Outdoor spaces provide many benefits, including increased life satisfaction and improved physical and mental health. However, many individuals with disabilities experience barriers to accessing outdoor spaces and programming. Since 1941, Upham Woods Outdoor Learning Center has provided young people with educational opportunities focused on environmental and leadership education.
In 2022, UW–Madison Extension worked with 18 partner organizations to host three workshops to prepare practitioners to deliver accessible outdoor experiences for their communities. Workshops included a panel discussion with disabled outdoor enthusiasts, a presentation on universal design developed with the McBurney Disability Resource Center, and a discussion utilizing inclusion planning prompts. Sixty-one practitioners attend these workshops.
After these workshops, Extension hosted accessible bird observing events in three locations across the state where community members were able to look for birds through scopes and binoculars. Forty-two community members attended these events.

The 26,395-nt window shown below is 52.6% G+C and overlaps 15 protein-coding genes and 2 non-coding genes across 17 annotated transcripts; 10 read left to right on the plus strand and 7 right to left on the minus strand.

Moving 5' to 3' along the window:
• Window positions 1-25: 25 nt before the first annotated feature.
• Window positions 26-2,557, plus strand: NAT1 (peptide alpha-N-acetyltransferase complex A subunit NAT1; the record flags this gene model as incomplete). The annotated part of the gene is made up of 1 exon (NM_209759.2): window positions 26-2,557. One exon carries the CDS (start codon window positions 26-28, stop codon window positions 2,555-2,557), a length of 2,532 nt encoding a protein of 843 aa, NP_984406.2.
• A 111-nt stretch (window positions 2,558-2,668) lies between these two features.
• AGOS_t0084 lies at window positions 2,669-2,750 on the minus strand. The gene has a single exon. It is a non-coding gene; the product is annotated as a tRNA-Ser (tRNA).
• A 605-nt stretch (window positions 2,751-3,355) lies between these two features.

The vast majority of participants reported that they feel confident in their ability to facilitate accessible programming. One participant “really appreciated one of the panelists sharing an emotional story about an experience that made them feel excluded and then included during a birding event. It really helped to illustrate the impact of inaccessible activities and the importance of bringing people in.”
Another participant shared, “This training planted a very important seed that cannot be uprooted — I will plan and program differently now.”
Additionally, over 80% of community members who attended these events shared that the events greatly increased their confidence and ability to explore the outdoors. One attendee, Donna, a wheelchair user, shared, “We’ve been friends for over 10 years, and this was the first time we could explore the woods together like this.”